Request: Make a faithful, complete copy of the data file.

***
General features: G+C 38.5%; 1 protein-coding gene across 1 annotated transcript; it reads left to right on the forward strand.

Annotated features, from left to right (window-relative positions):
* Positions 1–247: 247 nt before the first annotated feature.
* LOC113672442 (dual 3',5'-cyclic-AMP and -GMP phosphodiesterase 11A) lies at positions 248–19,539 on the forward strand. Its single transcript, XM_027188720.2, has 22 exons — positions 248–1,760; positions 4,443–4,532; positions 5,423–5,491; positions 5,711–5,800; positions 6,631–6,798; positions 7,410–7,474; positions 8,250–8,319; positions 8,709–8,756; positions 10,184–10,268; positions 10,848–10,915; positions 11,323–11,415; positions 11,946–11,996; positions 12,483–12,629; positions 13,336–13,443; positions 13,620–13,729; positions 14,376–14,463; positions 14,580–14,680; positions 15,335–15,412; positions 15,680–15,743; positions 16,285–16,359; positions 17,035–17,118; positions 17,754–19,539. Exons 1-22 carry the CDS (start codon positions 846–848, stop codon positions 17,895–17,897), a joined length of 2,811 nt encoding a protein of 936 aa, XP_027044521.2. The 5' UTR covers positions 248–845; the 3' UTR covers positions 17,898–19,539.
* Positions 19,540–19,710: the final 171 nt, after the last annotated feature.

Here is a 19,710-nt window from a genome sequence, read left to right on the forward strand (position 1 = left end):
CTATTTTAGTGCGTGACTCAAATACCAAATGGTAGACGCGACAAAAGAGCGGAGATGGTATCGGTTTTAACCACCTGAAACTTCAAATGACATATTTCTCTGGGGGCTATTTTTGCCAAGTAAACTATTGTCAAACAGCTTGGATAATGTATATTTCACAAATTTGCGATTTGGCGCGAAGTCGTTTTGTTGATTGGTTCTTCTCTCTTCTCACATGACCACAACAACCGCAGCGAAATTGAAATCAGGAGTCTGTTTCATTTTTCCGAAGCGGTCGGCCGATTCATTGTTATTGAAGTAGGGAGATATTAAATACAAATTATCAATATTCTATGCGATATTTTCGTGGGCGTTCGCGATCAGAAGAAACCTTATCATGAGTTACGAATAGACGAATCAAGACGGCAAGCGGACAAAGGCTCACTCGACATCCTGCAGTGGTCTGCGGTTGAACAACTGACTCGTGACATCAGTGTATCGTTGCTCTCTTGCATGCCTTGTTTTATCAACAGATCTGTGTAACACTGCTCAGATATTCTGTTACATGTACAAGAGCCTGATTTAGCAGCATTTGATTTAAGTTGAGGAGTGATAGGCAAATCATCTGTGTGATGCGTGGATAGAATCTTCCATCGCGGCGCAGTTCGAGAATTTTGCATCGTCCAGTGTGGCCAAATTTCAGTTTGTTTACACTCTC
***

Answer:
General features: G+C 38.5%; 1 protein-coding gene across 1 annotated transcript; it reads left to right on the forward strand.

Annotated features, from left to right (window-relative positions):
* Positions 1–247: 247 nt before the first annotated feature.
* LOC113672442 (dual 3',5'-cyclic-AMP and -GMP phosphodiesterase 11A) lies at positions 248–19,539 on the forward strand. Its single transcript, XM_027188720.2, has 22 exons — positions 248–1,760; positions 4,443–4,532; positions 5,423–5,491; positions 5,711–5,800; positions 6,631–6,798; positions 7,410–7,474; positions 8,250–8,319; positions 8,709–8,756; positions 10,184–10,268; positions 10,848–10,915; positions 11,323–11,415; positions 11,946–11,996; positions 12,483–12,629; positions 13,336–13,443; positions 13,620–13,729; positions 14,376–14,463; positions 14,580–14,680; positions 15,335–15,412; positions 15,680–15,743; positions 16,285–16,359; positions 17,035–17,118; positions 17,754–19,539. Exons 1-22 carry the CDS (start codon positions 846–848, stop codon positions 17,895–17,897), a joined length of 2,811 nt encoding a protein of 936 aa, XP_027044521.2. The 5' UTR covers positions 248–845; the 3' UTR covers positions 17,898–19,539.
* Positions 19,540–19,710: the final 171 nt, after the last annotated feature.

Here is a 19,710-nt window from a genome sequence, read left to right on the forward strand (position 1 = left end):
CTATTTTAGTGCGTGACTCAAATACCAAATGGTAGACGCGACAAAAGAGCGGAGATGGTATCGGTTTTAACCACCTGAAACTTCAAATGACATATTTCTCTGGGGGCTATTTTTGCCAAGTAAACTATTGTCAAACAGCTTGGATAATGTATATTTCACAAATTTGCGATTTGGCGCGAAGTCGTTTTGTTGATTGGTTCTTCTCTCTTCTCACATGACCACAACAACCGCAGCGAAATTGAAATCAGGAGTCTGTTTCATTTTTCCGAAGCGGTCGGCCGATTCATTGTTATTGAAGTAGGGAGATATTAAATACAAATTATCAATATTCTATGCGATATTTTCGTGGGCGTTCGCGATCAGAAGAAACCTTATCATGAGTTACGAATAGACGAATCAAGACGGCAAGCGGACAAAGGCTCACTCGACATCCTGCAGTGGTCTGCGGTTGAACAACTGACTCGTGACATCAGTGTATCGTTGCTCTCTTGCATGCCTTGTTTTATCAACAGATCTGTGTAACACTGCTCAGATATTCTGTTACATGTACAAGAGCCTGATTTAGCAGCATTTGATTTAAGTTGAGGAGTGATAGGCAAATCATCTGTGTGATGCGTGGATAGAATCTTCCATCGCGGCGCAGTTCGAGAATTTTGCATCGTCCAGTGTGGCCAAATTTCAGTTTGTTTACACTCTC